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Irish health authorities keeping watch for any potential monkeypox infections

Dr Hans Henri Kluge, WHO Regional Director for Europe, is concerned that transmission could accelerate as countries enter the summer ‘festival’ season.

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Cases in the UK have risen to 20 and infections have also been found in Spain, Portugal, the United States, Australia and other countries. Stock image

Cases in the UK have risen to 20 and infections have also been found in Spain, Portugal, the United States, Australia and other countries. Stock image

Cases in the UK have risen to 20 and infections have also been found in Spain, Portugal, the United States, Australia and other countries. Stock image

Ireland is still free of any known cases of monkeypox virus but health authorities are keeping a watch for any potential infections, the HSE said today.

Cases in the UK have risen to 20 and infections have also been found in Spain, Portugal, the United States, Australia and other countries.

Dr Hans Henri Kluge, WHO Regional Director for Europe, is concerned that transmission could accelerate as countries enter the summer "festival" season.

The HSE said the Health Protection Surveillance Centre (HPSC) has been informed of a number of suspected and confirmed cases of monkeypox in the UK, several European countries, North America and Australia.

The vast majority of these cases do not have a travel link to a country where monkeypox is endemic.

Most of the recent cases that have been reported in the UK self-identify as gay, bisexual and men who have sex with men (gbMSM).

A multidisciplinary Incident Management Team has been established by the HSE to actively monitor this evolving international situation and prepare services in Ireland for the possibility of monkeypox cases arising in Ireland.

There are no known monkeypox cases in Ireland at present.

Monkeypox is a rare disease that is caused by infection with monkeypox virus. It occurs primarily in remote parts of Central and West Africa. There are two types of monkeypox: West African monkeypox and Congo Basin monkeypox. The Congo Basin type is more severe, but only the milder, West African type has been spread to countries outside Africa.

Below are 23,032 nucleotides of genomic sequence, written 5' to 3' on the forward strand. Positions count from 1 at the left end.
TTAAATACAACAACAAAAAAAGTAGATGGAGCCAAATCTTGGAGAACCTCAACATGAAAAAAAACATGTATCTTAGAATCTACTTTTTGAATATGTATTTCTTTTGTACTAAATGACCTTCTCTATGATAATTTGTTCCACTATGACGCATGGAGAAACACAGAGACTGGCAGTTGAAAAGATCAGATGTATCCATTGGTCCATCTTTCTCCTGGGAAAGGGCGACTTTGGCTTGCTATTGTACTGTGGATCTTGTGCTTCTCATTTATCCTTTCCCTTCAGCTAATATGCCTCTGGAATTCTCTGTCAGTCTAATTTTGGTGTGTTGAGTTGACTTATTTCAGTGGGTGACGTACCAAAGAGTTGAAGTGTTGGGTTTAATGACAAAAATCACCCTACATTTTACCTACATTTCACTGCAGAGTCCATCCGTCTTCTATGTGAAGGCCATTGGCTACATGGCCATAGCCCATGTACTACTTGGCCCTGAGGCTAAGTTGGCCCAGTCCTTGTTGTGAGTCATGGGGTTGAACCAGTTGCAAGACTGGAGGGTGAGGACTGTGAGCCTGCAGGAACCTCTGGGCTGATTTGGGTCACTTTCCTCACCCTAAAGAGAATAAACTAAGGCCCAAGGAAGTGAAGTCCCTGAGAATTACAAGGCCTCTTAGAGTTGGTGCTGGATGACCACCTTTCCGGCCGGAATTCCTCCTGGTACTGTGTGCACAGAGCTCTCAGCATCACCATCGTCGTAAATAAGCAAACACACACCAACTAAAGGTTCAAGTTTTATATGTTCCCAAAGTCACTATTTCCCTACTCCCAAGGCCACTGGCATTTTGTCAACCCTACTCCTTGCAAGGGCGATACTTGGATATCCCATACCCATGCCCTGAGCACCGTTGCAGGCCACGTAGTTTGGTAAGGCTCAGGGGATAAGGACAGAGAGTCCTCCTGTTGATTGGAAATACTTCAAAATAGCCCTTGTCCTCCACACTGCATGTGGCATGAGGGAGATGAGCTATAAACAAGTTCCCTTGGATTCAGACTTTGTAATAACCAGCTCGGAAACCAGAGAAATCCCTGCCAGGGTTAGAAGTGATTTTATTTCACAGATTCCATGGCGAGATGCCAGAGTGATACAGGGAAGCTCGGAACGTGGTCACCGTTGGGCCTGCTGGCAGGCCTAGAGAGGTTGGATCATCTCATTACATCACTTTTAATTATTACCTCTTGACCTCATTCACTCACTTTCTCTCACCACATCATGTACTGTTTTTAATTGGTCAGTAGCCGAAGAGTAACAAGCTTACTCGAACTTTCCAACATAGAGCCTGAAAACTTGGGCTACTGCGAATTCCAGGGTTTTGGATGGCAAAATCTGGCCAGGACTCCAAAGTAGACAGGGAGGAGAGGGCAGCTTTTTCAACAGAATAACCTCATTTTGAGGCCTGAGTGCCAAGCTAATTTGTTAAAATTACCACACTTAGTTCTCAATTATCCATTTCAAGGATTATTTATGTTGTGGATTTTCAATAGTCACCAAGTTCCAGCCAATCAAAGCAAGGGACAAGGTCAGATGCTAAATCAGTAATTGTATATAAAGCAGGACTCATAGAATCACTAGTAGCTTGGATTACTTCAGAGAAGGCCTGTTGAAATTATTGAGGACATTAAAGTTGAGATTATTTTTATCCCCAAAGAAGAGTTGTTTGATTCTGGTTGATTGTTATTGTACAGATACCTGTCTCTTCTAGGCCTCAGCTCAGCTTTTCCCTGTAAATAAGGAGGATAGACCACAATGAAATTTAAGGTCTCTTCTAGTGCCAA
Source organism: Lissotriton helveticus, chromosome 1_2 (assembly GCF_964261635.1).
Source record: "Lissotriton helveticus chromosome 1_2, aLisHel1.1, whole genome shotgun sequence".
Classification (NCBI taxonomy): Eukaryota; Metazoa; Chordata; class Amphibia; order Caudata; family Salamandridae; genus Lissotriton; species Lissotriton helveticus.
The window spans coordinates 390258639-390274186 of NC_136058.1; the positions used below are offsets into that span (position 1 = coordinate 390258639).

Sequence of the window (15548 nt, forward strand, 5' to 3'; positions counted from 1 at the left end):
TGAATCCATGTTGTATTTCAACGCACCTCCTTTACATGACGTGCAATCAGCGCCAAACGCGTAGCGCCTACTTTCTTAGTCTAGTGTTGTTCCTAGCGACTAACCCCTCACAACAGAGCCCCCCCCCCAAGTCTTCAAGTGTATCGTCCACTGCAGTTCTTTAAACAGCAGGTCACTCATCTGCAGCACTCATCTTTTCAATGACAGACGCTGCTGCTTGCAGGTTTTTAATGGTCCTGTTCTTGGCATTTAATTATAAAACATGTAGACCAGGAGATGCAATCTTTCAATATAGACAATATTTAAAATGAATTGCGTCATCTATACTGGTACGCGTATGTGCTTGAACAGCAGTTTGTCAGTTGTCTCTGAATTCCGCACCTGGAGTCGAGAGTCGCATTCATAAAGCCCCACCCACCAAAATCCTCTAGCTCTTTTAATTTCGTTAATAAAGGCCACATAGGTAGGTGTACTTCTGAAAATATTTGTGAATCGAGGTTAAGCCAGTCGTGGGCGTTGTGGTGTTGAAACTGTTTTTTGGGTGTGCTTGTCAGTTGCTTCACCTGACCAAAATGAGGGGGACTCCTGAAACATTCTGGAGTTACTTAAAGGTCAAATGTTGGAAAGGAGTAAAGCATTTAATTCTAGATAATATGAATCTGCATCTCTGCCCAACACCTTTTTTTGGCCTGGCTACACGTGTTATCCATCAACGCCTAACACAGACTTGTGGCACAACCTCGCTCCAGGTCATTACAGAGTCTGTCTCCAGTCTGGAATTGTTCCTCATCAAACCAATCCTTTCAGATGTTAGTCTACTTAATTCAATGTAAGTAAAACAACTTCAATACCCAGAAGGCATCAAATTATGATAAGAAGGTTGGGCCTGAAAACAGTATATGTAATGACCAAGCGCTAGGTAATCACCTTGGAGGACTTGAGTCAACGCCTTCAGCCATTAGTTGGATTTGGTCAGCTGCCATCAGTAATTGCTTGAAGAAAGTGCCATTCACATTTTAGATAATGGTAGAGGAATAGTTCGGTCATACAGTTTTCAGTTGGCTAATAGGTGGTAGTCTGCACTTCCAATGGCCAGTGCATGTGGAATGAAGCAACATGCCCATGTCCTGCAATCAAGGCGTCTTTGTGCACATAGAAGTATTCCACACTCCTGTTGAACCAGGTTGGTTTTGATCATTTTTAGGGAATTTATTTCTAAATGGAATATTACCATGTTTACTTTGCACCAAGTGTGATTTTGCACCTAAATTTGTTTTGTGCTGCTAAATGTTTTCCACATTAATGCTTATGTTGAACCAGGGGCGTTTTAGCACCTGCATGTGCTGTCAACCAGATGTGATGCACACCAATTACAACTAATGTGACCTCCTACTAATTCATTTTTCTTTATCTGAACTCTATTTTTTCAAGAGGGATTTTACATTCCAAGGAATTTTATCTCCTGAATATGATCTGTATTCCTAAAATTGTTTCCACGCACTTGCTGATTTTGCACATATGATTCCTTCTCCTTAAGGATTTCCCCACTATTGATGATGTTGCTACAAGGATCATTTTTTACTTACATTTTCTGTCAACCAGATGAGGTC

Monkeypox infection is usually a self-limiting illness and most people recover within weeks, although severe illness can occur in people with very weak immune systems, and in very small babies.

Severe illness and death outside Africa are extremely unlikely.

Most cases of monkeypox occur when people have very close contact with infected animals or from eating infected bushmeat.

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Infection can be spread from person-to-person through contact with bodily fluids and skin lesions of a monkeypox case. Monkeypox is not very infectious – it takes close physical contact to spread between people. Contact with close family members or sexual contact poses the biggest risks of person-to-person spread. The risk of spread within the community, in general, is very low.

Symptoms of monkeypox include: fever (>38.50C), headache, muscle aches, backache,

swollen lymph nodes, chills and exhaustion.

A rash, which starts out on the face and spreads to the face and mouth, as raised red spots that quickly develop into little blisters, typically develops within one to three days of fever onset.

Following sexual contact, the rash can also be found initially in the anogenital areas.

The rash goes through different stages before finally forming scabs which later fall off.

Monkeypox infection is usually a self-limiting illness and most people recover within weeks, although severe illness can occur in people with very weak immune systems, and in very small babies.

There is no medicine that can cure monkeypox. Treatment of monkeypox is mainly supportive. This involves treating any uncomfortable symptoms, such as pain or itch, that occur, keeping the patient warm, comfortable and relaxed, and making sure they get plenty of fluids. This allows the patient’s own body defences to fight the infection.

Although the risk of spread in the wider community is low, the most recent cases in gbMSM communities in the UK suggests there may be a higher risk in this group. As the virus spreads through close contact, the HSE is advising those who self-identify as gbMSM (especially if they have undertaken international travel in the past month), to be alert to any unusual rashes or vesicular lesions on any part of their (or their partner’s) body, especially their genitalia.

If they do notice any such changes, they should contact their local STI Clinic or their General Practitioner (GP) for advice. A list of public STI services is available on the HSE’s Sexual Wellbeing website.


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